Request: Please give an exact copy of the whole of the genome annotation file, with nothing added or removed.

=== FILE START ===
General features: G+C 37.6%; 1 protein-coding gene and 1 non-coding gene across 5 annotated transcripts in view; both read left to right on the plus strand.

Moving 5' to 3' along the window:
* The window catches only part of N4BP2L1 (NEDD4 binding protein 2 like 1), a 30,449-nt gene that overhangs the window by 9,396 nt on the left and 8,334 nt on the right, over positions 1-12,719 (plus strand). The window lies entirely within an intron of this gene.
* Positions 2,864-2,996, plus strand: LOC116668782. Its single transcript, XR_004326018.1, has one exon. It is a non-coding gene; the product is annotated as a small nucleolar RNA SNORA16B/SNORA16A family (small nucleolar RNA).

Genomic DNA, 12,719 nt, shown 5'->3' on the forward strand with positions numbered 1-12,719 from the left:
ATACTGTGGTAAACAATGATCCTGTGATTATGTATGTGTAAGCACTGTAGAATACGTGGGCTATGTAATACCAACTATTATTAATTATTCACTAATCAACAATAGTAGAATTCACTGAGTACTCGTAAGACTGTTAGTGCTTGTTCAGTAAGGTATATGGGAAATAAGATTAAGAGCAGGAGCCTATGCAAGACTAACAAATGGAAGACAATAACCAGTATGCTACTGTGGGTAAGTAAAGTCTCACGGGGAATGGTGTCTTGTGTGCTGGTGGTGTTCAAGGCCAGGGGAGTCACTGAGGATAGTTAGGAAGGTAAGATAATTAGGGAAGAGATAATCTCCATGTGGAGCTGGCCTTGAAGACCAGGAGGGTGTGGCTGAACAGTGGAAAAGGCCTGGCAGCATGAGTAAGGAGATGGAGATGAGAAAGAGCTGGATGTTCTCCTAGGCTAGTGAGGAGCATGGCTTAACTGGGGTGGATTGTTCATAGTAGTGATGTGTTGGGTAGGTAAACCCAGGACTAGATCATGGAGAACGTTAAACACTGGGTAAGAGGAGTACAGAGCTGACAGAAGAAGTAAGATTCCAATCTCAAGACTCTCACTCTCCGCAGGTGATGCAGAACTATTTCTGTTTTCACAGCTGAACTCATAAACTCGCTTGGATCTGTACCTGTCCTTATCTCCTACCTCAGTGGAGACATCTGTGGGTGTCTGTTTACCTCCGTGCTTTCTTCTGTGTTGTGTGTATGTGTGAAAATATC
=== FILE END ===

General features: G+C 37.6%; 1 protein-coding gene and 1 non-coding gene across 5 annotated transcripts in view; both read left to right on the plus strand.

Moving 5' to 3' along the window:
* The window catches only part of N4BP2L1 (NEDD4 binding protein 2 like 1), a 30,449-nt gene that overhangs the window by 9,396 nt on the left and 8,334 nt on the right, over positions 1-12,719 (plus strand). The window lies entirely within an intron of this gene.
* Positions 2,864-2,996, plus strand: LOC116668782. Its single transcript, XR_004326018.1, has one exon. It is a non-coding gene; the product is annotated as a small nucleolar RNA SNORA16B/SNORA16A family (small nucleolar RNA).

Genomic DNA, 12,719 nt, shown 5'->3' on the forward strand with positions numbered 1-12,719 from the left:
ATACTGTGGTAAACAATGATCCTGTGATTATGTATGTGTAAGCACTGTAGAATACGTGGGCTATGTAATACCAACTATTATTAATTATTCACTAATCAACAATAGTAGAATTCACTGAGTACTCGTAAGACTGTTAGTGCTTGTTCAGTAAGGTATATGGGAAATAAGATTAAGAGCAGGAGCCTATGCAAGACTAACAAATGGAAGACAATAACCAGTATGCTACTGTGGGTAAGTAAAGTCTCACGGGGAATGGTGTCTTGTGTGCTGGTGGTGTTCAAGGCCAGGGGAGTCACTGAGGATAGTTAGGAAGGTAAGATAATTAGGGAAGAGATAATCTCCATGTGGAGCTGGCCTTGAAGACCAGGAGGGTGTGGCTGAACAGTGGAAAAGGCCTGGCAGCATGAGTAAGGAGATGGAGATGAGAAAGAGCTGGATGTTCTCCTAGGCTAGTGAGGAGCATGGCTTAACTGGGGTGGATTGTTCATAGTAGTGATGTGTTGGGTAGGTAAACCCAGGACTAGATCATGGAGAACGTTAAACACTGGGTAAGAGGAGTACAGAGCTGACAGAAGAAGTAAGATTCCAATCTCAAGACTCTCACTCTCCGCAGGTGATGCAGAACTATTTCTGTTTTCACAGCTGAACTCATAAACTCGCTTGGATCTGTACCTGTCCTTATCTCCTACCTCAGTGGAGACATCTGTGGGTGTCTGTTTACCTCCGTGCTTTCTTCTGTGTTGTGTGTATGTGTGAAAATATC